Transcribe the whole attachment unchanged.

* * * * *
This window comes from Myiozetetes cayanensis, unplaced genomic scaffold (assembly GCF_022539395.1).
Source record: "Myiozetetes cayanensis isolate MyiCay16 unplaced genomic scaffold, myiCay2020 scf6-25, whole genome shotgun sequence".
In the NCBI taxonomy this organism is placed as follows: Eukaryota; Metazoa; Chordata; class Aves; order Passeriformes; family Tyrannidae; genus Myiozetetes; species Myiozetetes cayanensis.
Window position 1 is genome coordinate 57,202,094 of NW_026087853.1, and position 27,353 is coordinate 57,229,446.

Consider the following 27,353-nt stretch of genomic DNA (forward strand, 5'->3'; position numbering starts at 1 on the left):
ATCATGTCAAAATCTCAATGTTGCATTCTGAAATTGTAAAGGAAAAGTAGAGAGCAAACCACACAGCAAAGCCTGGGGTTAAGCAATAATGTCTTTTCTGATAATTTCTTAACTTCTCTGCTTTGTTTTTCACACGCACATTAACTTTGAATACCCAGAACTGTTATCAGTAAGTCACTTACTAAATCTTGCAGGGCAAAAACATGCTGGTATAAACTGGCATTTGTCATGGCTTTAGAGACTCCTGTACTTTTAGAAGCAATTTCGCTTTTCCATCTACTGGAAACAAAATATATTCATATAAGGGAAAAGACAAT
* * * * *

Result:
This window comes from Myiozetetes cayanensis, unplaced genomic scaffold (assembly GCF_022539395.1).
Source record: "Myiozetetes cayanensis isolate MyiCay16 unplaced genomic scaffold, myiCay2020 scf6-25, whole genome shotgun sequence".
In the NCBI taxonomy this organism is placed as follows: Eukaryota; Metazoa; Chordata; class Aves; order Passeriformes; family Tyrannidae; genus Myiozetetes; species Myiozetetes cayanensis.
Window position 1 is genome coordinate 57,202,094 of NW_026087853.1, and position 27,353 is coordinate 57,229,446.

Consider the following 27,353-nt stretch of genomic DNA (forward strand, 5'->3'; position numbering starts at 1 on the left):
ATCATGTCAAAATCTCAATGTTGCATTCTGAAATTGTAAAGGAAAAGTAGAGAGCAAACCACACAGCAAAGCCTGGGGTTAAGCAATAATGTCTTTTCTGATAATTTCTTAACTTCTCTGCTTTGTTTTTCACACGCACATTAACTTTGAATACCCAGAACTGTTATCAGTAAGTCACTTACTAAATCTTGCAGGGCAAAAACATGCTGGTATAAACTGGCATTTGTCATGGCTTTAGAGACTCCTGTACTTTTAGAAGCAATTTCGCTTTTCCATCTACTGGAAACAAAATATATTCATATAAGGGAAAAGACAAT